Wireless Emergency Alerts / Amber Alerts

Hey, Hey, Hey, Tis I…. One Armed Bandit…. burning up the keyboard, hailing from the main office of DAC deep in the heart of Moscow, Idaho. I wanted to share with all of you out there in the land of pixels and electrical surges, a webinar on “Clear and Effective Emergency Communications over Wireless Devices” I recently attended. Now I knew that something was coming down the pike eventually, but what I didn’t know is that something already exists. If your like me, you would not know the existence of Wireless Emergency Alerts (WEA’s) because your not a techy guru and don’t understand all the functions of modern technology. You would be either setting quietly at home watching a movie or taking your loved one out to dinner and have your memorable experience shattered by the terrible squawk that comes from your phone because of an alert. Now that your heart is out of your throat and back into your chest where it belongs, let me shed some light on WEA’s.

Let’s start with some basic history first. June 2006 Executive Order 13407: Public Alert and Warning System was established. By October 2006 the Warning, Alert and Response Network Act was in effect. Then in 2008 FCC Rules Impacting Accessibility was created and consisted of specific sounds, vibrating cadence, 90 characters, and prohibited embedded resources. In April 2012 the WEA became available to the public. Finally, in 2016 FCC Rules Impacting Accessibility changed the number of characters to 360 and started to include embedded resources like URL’s and phone numbers and added a new alert category: Emergency Governmental Information.

All this ties into the Americans with Disability Act, Title II, SS35.130, which is general prohibition against discrimination. Subsection (a) further describes it as thus: No qualified individual with a disability shall, on the basis of disability, be excluded from participation in or be denied the benefits of the services, programs, or activities of a public entity, or be subjected to discrimination by any public entity. As well as, SS35.160, general. Subsection (a)(1) which states: A public entity shall take appropriate steps to insure that communications with applicants, participants, members of the public, and companions with disabilities are as effective as communications with others. And subsection (b)(1) that says: In order to be effective, auxiliary aids and services must be provided in accessible formats, in a timely manner.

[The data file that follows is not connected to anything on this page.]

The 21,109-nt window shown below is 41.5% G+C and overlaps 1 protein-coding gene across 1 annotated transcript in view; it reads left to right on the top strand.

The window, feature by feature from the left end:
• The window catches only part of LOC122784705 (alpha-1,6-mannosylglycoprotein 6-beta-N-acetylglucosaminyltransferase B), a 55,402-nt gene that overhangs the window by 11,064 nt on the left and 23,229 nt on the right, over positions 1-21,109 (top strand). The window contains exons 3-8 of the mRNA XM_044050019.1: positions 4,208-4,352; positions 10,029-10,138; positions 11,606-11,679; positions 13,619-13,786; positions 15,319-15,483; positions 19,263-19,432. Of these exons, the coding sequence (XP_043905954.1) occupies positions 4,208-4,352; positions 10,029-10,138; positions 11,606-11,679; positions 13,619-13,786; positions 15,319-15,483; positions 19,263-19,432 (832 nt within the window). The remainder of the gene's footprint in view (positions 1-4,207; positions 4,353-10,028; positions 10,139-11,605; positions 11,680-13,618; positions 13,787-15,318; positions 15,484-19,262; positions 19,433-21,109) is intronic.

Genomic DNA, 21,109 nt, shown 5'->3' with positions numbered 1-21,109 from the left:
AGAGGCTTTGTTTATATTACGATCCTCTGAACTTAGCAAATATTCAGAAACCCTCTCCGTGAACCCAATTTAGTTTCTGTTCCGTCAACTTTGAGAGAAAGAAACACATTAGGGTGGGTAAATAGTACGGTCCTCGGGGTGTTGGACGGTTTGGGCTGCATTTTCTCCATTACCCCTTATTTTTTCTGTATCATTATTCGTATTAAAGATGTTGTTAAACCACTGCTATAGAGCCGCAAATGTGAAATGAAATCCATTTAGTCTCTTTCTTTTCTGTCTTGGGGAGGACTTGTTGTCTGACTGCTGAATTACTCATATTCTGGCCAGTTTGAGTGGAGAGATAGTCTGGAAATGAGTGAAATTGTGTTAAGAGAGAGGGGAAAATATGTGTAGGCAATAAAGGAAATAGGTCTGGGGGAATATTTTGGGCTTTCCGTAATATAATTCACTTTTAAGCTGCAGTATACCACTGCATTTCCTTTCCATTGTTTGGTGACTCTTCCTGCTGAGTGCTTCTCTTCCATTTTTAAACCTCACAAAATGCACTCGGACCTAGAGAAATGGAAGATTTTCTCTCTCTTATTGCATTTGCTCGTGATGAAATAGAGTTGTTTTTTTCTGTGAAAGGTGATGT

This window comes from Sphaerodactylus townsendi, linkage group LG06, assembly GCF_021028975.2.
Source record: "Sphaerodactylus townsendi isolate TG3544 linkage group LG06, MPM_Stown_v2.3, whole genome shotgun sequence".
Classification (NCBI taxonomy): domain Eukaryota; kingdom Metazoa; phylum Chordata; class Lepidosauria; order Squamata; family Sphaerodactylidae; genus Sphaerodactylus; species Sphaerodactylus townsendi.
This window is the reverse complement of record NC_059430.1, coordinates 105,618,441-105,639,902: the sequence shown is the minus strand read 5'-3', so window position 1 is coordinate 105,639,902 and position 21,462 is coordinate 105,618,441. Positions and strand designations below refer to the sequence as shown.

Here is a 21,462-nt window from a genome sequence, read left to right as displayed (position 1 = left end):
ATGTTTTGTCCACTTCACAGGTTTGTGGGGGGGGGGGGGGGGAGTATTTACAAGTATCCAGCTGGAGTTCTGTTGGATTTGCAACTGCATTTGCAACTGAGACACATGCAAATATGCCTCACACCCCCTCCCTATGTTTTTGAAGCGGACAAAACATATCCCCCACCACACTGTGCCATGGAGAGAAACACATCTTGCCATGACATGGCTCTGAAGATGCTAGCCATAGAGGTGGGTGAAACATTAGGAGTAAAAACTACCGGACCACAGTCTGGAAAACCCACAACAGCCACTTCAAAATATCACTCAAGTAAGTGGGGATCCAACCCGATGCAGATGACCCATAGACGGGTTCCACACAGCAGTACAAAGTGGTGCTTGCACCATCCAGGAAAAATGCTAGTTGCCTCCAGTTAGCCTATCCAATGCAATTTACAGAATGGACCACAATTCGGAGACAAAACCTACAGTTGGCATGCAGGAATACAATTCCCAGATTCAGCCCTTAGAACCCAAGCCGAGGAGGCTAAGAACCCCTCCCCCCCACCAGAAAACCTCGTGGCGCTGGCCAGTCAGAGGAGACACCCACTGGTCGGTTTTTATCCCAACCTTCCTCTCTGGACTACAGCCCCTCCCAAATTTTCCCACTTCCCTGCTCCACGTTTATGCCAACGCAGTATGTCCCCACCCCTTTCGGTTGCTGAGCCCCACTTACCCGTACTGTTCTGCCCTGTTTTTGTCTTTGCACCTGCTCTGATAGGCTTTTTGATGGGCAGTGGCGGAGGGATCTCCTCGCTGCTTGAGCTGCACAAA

Okay, history lesson over, let’s get down to how it applies to you! WEA’s are sent to smart phones, doesn’t matter if it is Android or iPhone, they both receive them. So if you are in the same category as 77% of Americans who have smart phones, sooner or later you will receive a WEA’s. I bet your asking yourself, how are the WEA formats accessible?

Well…that’s a good question! The forms of WEA communications are: subscription-based text or email message (opt-in), downloadable app, WEA message (opt-out), and social media feeds. How are they accessible? An individual must be notified in a timely manner of the incoming emergency message or accessible notification signals and be able to access the message. Via text-to-speech, screen reader, translate text into sign language, and be in plain language with no abbreviations or jargon of any kind.

I’m going to share with you how to access the alert settings for the latest versions of Android 7 (Nougat) and for iPhone 10. First Android! Click on your Settings tab scroll to and click on your Sound tab then scroll to and click on your Emergency Broadcasts tab. The Cell Broadcast settings should pop up and you will find several options to use to adjust the WEA’s or Amber Alert settings for your personal needs. Nice!!! Next, iPhone! iPhone is way less complicated to adjust the settings of the alerts. All you do is click on Settings tab then click on Notifications tab and scroll down to the Alerts area. Now you can turn the alerts on or off, your choice. That’s it! Easy peasy!

Since were in this venue, I want to touch on some other cool features that smart phones offer. If your visually impaired Android offers a screen reader called Talk Back and a screen magnifier called Magnification gestures. Both can be found under the Accessibility tab. For the hearing impaired Android has Captioning which is found under the Accessibility tab as well and installed a Pulse Notification Light that is found under the Settings tab. Now iPhone offer these same features but gave them their own unique name. For instance, the screen reader is called Voice Over, the screen magnifier is called Zoom, captioning is Subtitles and Captioning, and lastly they have LED Flash for Alerts. All these nifty applications can be found under the Settings, then click on the Accessibility tab.

I hope that you found this information on smart phones helpful. I know I did when I found out! Remember…A bird in the hand is better than two in the bush!